In a significant stride toward regional security, the Association of Southeast Asian Nations (ASEAN) and China, along with support from the United Nations Office on Drugs and Crime (UNODC), have unveiled a comprehensive plan to tackle transnational organized crime and trafficking associated with casinos and scam operations in Southeast Asia. The initiative, titled the “Regional Cooperation Roadmap to Address Transnational Organized Crime and Trafficking in Persons Associated with Casinos and Scam Operations in Southeast Asia,” was revealed in Bangkok, Thailand.
The roadmap outlines 30 specific actions that the signatory parties have agreed upon to curb criminal activities related to gambling. One of the primary objectives is to revise and strengthen legislative and regulatory frameworks governing licensing, operations, and entertainment industries, including casinos, gaming, and online betting, that are at risk of being exploited for transnational organized crime, including cybercrime. The plan also emphasizes the need to establish mechanisms to review profiles of investors in casinos, both physical and online, as well as junket operations and special economic zones, to identify potential associations with organized crime and ascertain beneficial ownership.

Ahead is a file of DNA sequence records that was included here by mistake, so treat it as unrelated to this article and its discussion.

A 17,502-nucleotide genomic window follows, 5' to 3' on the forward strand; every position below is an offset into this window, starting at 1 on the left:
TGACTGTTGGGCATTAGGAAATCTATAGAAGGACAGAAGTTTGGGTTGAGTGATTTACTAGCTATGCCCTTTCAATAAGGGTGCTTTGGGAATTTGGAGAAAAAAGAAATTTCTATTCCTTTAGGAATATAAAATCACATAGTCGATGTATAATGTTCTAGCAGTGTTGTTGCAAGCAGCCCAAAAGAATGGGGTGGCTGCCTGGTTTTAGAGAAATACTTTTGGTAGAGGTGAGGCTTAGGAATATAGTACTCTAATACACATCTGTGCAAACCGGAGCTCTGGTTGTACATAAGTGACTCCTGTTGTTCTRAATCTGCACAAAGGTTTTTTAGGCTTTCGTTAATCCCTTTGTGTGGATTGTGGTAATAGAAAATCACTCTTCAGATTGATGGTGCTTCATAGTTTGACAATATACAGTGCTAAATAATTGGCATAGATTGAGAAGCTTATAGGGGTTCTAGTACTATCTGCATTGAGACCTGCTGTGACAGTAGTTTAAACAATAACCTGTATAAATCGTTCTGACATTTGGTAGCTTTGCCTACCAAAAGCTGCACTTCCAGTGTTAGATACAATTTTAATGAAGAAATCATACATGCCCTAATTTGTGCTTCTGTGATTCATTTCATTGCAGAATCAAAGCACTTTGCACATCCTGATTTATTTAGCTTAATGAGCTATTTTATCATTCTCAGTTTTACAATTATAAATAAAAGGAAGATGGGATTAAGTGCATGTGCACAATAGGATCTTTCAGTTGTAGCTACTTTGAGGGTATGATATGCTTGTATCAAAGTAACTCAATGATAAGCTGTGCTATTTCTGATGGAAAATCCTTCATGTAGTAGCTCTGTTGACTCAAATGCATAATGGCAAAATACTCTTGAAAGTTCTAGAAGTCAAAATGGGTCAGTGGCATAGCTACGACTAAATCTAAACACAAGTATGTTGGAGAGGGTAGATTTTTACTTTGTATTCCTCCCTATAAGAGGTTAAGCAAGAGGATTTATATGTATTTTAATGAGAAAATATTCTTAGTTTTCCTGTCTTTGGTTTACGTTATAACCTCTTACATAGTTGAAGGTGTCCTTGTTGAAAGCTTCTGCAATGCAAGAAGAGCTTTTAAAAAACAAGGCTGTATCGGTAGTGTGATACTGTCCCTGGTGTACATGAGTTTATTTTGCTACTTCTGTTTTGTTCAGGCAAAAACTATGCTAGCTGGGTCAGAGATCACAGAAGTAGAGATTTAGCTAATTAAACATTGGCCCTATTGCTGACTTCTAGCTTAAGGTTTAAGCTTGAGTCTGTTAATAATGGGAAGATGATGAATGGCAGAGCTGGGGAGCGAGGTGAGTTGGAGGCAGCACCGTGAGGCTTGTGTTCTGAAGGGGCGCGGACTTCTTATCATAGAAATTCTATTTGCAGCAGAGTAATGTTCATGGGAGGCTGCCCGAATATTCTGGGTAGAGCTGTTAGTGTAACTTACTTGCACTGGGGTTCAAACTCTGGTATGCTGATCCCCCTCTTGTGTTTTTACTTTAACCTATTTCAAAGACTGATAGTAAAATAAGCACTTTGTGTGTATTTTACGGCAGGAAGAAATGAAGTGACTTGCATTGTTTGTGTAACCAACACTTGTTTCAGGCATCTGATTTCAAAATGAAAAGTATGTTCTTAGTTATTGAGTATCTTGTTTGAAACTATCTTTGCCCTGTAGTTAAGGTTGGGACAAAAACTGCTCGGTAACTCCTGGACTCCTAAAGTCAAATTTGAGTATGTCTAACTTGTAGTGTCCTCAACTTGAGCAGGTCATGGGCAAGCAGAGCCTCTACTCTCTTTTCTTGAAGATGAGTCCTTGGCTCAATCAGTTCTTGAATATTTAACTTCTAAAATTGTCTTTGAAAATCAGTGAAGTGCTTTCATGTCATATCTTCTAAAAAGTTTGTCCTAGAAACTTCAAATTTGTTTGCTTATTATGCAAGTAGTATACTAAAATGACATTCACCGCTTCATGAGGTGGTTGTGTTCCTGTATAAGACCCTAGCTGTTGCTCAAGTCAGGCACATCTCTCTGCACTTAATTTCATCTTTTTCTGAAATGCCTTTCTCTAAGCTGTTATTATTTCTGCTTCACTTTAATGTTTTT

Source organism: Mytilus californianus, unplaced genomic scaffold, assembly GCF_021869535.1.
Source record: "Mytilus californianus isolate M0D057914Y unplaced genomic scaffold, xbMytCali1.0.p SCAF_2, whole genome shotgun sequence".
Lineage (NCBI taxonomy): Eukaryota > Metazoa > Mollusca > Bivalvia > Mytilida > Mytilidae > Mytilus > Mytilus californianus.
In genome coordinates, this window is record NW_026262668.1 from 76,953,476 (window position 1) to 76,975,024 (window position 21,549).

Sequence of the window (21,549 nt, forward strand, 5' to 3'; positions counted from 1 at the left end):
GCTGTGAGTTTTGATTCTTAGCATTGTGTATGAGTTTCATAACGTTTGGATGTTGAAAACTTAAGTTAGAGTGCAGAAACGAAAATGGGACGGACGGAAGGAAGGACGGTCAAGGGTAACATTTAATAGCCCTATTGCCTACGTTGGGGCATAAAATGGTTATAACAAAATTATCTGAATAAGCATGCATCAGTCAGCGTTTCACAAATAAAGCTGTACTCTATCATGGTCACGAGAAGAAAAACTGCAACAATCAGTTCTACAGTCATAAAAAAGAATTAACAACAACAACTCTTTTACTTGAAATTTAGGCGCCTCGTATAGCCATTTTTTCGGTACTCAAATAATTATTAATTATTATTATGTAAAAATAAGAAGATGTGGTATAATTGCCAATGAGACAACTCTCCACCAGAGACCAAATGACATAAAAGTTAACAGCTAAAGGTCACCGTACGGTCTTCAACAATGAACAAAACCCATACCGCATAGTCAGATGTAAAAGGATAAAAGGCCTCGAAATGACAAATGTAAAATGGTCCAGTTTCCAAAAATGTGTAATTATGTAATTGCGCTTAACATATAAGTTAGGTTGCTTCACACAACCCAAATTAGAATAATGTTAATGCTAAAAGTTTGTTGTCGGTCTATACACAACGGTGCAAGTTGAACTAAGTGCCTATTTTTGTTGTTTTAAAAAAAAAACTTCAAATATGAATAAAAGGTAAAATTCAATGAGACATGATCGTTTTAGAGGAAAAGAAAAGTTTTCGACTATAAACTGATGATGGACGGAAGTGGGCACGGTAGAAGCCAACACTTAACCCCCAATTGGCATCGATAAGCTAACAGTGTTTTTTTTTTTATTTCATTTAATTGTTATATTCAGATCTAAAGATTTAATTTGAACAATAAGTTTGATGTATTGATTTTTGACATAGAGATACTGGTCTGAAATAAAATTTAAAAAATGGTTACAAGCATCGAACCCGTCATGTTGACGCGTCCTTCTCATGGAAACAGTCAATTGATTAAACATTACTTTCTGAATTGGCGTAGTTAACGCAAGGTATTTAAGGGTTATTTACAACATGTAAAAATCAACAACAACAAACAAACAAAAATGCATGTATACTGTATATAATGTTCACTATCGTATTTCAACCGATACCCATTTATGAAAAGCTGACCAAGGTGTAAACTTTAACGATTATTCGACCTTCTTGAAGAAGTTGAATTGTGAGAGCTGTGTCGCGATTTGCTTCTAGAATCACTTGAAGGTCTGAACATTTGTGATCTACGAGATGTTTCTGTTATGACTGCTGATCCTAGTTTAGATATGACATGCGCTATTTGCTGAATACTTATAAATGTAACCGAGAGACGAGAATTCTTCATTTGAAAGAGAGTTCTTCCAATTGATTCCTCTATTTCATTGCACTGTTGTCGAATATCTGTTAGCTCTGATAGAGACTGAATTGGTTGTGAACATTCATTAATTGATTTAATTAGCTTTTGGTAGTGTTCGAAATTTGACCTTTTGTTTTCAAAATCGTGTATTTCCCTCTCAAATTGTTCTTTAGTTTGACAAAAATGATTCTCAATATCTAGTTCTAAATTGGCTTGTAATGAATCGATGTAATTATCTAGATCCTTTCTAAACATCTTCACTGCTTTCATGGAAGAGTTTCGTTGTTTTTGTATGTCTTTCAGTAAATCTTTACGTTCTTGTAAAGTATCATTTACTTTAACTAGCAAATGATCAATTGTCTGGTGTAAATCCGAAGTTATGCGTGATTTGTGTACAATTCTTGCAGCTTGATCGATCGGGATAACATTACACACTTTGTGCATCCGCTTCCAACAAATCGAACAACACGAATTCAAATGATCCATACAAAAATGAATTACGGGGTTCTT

A crucial aspect of the initiative is improving financial and technological literacy, particularly among communities vulnerable to criminal groups associated with casinos and scam operations. By enhancing awareness and understanding, authorities aim to empower these communities against falling victim to fraudulent activities.
The roadmap acknowledges the alarming rise of casino and scam operations conducted by transnational organized crime groups in Southeast Asia. These criminals have exploited existing casino and special economic zone infrastructure, as well as unemployment rates in the region, to establish intricate online scam operations that defraud people globally. Furthermore, these criminal networks utilize trafficked victims to carry out various criminal acts, exacerbating the issue.
Addressing these complex challenges demands a coordinated regional approach. Transnational organized crime and trafficking in persons associated with casinos and scams cannot be efficiently tackled by individual states alone. The collaboration between ASEAN, China, and the UNODC is seen as a vital step toward combating these integrated and interconnected crimes.
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Jeremy Douglas, UNODC regional representative to Southeast Asia and the Pacific, highlighted the urgency of the situation, particularly in the Mekong region. He emphasized the need for regional cooperation to address these crimes and the broader ecosystem they thrive in, underlining the necessity of a collective effort to curb these activities.
China has been actively engaging in bilateral agreements with Southeast Asian nations to enhance cooperation in combating cross-border illegal activities related to gambling. The recent memorandum of understanding signed between China’s Minister of Public Security and his Vietnamese counterpart further underscores the commitment of nations to work together in curbing these criminal enterprises. The collaborative initiatives reflect the shared determination of ASEAN, China, and partner nations to create a safer environment, free from the detrimental impacts of illegal gambling activities.